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REVIEW: Blood Brothers at Newcastle Theatre Royal

 Blood Brothers

Newcastle Theatre Royal

Until Saturday 25th September 2021

Lyn Paul was billed as returning for her farewell tour in the iconic role of Mrs Johnstone, however tonight was a night that showed that the show must go on. Indeed, the understudies did a brilliant job in the opening night of Blood Brothers, which appears this week at Newcastle’s Theatre Royal.

The roles of Mrs Johnstone, Mrs Lyons, Donna Marie and Mickey were all performed by understudies and you'd never have guessed if you had not noticed the sign as you went in. Each one did a fine job and it just goes to show that there is a wealth of talent in this very strong ensemble.

Written by award-winning playwright Willy Russell, this epic tale of Liverpool life started as a play, performed at a Liverpool comprehensive school in 1981, before opening at the Liverpool Playhouse in 1983. It is a tale of two brothers, Mickey (Josh Capper) and Eddie (Joel Benedict), who are separated at birth and follow different paths. The show has charm, comedy and a strong message as Russell's script moves from emotional moments to some real laughs.

Now Lyn Paul was my first Mrs Johnstone when I saw the show in the West End back in the 90s so I was looking forward to seeing her. But Paula Tappenden stepped into the shoes and commanded the stage from the opener Marilyn Monroe through to the the heartbreaking Tell Me It's Not True.

Likewise there was the necessary onstage chemistry between Josh Capper, Joel Benedict and Danielle Corlass as central core of Mickey, Eddie and Linda. We watch them grow up from 7 (and nearly 8) year olds and through their teens into their adult relationships. It is important that the audience feel that they have close spoken and unspoken ties for the show to work.

There are also the almost ever present Narrator (Robbie Scotcher) and the fringe supporting characters including Eddie's Mother, Mrs Lyons (Grace Galloway) and Mickey's brother Sammy (Daniel Taylor) who need to have good timing to keep the action flowing. Directors Bob Thomson and Bill Kenwright have used Andy Walmsey's set to ensure that there is no interruption to the action. Another aspect of the show that could be easily overlooked in making the sequences segue smoothly is Nick Richings lighting design that guide the audience to concentrate on one area or another.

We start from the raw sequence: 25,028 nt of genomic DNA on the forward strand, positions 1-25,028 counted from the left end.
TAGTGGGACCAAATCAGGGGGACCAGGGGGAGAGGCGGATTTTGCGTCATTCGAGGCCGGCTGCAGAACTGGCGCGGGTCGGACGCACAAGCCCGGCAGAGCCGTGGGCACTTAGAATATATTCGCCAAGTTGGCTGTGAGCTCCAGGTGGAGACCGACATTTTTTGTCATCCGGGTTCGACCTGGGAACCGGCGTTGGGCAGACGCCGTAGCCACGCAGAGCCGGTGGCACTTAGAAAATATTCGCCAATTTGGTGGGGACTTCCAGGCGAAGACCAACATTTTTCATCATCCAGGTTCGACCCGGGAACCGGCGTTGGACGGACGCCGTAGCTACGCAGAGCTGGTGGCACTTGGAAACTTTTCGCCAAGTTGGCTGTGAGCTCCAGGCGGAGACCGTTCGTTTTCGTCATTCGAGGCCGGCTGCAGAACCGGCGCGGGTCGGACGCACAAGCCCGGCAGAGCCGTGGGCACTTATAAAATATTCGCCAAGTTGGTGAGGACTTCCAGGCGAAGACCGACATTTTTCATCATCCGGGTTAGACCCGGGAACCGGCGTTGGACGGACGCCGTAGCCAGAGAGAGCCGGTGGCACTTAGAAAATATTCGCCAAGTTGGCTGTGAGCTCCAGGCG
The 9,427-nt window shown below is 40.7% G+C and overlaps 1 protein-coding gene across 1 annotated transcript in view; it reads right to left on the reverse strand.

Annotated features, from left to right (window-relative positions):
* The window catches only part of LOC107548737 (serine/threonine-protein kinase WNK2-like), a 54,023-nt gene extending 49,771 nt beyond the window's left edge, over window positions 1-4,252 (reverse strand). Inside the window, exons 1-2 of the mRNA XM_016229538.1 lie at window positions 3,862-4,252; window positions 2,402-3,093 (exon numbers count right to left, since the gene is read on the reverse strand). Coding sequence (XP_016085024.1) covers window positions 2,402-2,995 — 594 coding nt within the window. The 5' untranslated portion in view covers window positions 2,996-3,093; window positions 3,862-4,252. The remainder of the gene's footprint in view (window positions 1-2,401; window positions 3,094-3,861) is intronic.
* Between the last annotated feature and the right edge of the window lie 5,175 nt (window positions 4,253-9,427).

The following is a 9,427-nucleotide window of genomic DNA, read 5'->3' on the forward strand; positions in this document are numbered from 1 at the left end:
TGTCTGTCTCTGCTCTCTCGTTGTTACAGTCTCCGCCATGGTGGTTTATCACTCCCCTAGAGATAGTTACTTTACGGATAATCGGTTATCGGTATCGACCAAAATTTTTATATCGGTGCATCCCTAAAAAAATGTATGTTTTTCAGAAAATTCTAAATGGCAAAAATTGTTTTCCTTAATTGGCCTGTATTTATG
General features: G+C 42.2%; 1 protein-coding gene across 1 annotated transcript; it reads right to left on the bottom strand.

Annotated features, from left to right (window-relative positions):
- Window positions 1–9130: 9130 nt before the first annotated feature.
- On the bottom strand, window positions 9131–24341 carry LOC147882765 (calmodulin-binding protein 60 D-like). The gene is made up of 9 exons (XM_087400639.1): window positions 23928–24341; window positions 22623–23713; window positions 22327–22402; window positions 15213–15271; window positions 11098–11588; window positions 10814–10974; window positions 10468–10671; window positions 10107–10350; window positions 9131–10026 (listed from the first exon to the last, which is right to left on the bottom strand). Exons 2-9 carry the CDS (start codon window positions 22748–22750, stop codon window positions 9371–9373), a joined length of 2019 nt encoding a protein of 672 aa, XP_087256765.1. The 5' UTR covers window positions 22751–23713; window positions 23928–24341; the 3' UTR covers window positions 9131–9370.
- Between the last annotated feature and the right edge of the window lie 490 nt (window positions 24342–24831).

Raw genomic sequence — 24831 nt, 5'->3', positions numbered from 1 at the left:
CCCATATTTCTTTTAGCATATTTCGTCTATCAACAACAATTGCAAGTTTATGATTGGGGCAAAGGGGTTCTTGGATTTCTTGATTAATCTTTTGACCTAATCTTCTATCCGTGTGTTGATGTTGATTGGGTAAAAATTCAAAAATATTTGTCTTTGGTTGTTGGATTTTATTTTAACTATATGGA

The show also features a live band under Musical Director Matt Malone. The arrangements and choice of drum sounds gives the show an early to mid-80s feel. The use of live musicians helps with the energy of the production.

It was fantastic to see a show at this theatre with a full crowd. The audience even up in the Gods at the top. It is also pleasing to see a large number of younger audience members. Some school trips were in the crowd and the school teachers should be congratulated for giving the evening up to show their young charges that theatre is not just there for panto. At the curtain call the audience rose to their feet to congratulate the cast on a job well done.

I have lost count how many times I have seen this musical. So how does this cast compare? It was up there with the best. The understudies having a point to prove and delivering a great night at the theatre.

Review: Stephen Oliver


Blood Brothers plays at Newcastle Theatre Royal from Tuesday 21 – Saturday 25 September 2021. Tickets are priced from £15.00 and can be purchased at or from the Theatre Royal Box Office on 0191 232 7010.

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